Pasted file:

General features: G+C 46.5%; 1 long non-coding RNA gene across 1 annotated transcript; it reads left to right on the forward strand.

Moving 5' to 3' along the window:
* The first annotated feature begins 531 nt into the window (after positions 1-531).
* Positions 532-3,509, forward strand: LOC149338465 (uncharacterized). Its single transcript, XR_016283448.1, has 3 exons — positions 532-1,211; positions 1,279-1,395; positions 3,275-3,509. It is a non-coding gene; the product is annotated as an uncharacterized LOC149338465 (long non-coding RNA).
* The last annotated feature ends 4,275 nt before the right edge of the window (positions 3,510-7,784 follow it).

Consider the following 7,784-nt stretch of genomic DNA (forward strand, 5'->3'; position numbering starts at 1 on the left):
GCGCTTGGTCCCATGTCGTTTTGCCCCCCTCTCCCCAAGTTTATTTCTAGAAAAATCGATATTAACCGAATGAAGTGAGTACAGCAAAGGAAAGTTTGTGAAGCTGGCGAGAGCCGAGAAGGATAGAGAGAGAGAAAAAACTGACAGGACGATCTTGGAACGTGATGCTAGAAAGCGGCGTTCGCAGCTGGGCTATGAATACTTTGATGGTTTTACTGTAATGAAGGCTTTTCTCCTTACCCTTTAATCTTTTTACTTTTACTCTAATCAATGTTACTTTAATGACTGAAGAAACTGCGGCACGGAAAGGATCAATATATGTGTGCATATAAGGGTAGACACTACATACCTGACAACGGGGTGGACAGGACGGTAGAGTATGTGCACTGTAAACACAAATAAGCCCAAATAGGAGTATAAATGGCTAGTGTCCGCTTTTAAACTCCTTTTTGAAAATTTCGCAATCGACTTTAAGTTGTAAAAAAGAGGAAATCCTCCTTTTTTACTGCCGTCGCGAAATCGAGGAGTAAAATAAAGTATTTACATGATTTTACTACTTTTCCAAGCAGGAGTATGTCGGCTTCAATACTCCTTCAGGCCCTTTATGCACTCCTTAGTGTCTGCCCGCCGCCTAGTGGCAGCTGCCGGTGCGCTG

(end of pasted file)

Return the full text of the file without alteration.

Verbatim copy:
General features: G+C 46.5%; 1 long non-coding RNA gene across 1 annotated transcript; it reads left to right on the forward strand.

Moving 5' to 3' along the window:
* The first annotated feature begins 531 nt into the window (after positions 1-531).
* Positions 532-3,509, forward strand: LOC149338465 (uncharacterized). Its single transcript, XR_016283448.1, has 3 exons — positions 532-1,211; positions 1,279-1,395; positions 3,275-3,509. It is a non-coding gene; the product is annotated as an uncharacterized LOC149338465 (long non-coding RNA).
* The last annotated feature ends 4,275 nt before the right edge of the window (positions 3,510-7,784 follow it).

Consider the following 7,784-nt stretch of genomic DNA (forward strand, 5'->3'; position numbering starts at 1 on the left):
GCGCTTGGTCCCATGTCGTTTTGCCCCCCTCTCCCCAAGTTTATTTCTAGAAAAATCGATATTAACCGAATGAAGTGAGTACAGCAAAGGAAAGTTTGTGAAGCTGGCGAGAGCCGAGAAGGATAGAGAGAGAGAAAAAACTGACAGGACGATCTTGGAACGTGATGCTAGAAAGCGGCGTTCGCAGCTGGGCTATGAATACTTTGATGGTTTTACTGTAATGAAGGCTTTTCTCCTTACCCTTTAATCTTTTTACTTTTACTCTAATCAATGTTACTTTAATGACTGAAGAAACTGCGGCACGGAAAGGATCAATATATGTGTGCATATAAGGGTAGACACTACATACCTGACAACGGGGTGGACAGGACGGTAGAGTATGTGCACTGTAAACACAAATAAGCCCAAATAGGAGTATAAATGGCTAGTGTCCGCTTTTAAACTCCTTTTTGAAAATTTCGCAATCGACTTTAAGTTGTAAAAAAGAGGAAATCCTCCTTTTTTACTGCCGTCGCGAAATCGAGGAGTAAAATAAAGTATTTACATGATTTTACTACTTTTCCAAGCAGGAGTATGTCGGCTTCAATACTCCTTCAGGCCCTTTATGCACTCCTTAGTGTCTGCCCGCCGCCTAGTGGCAGCTGCCGGTGCGCTG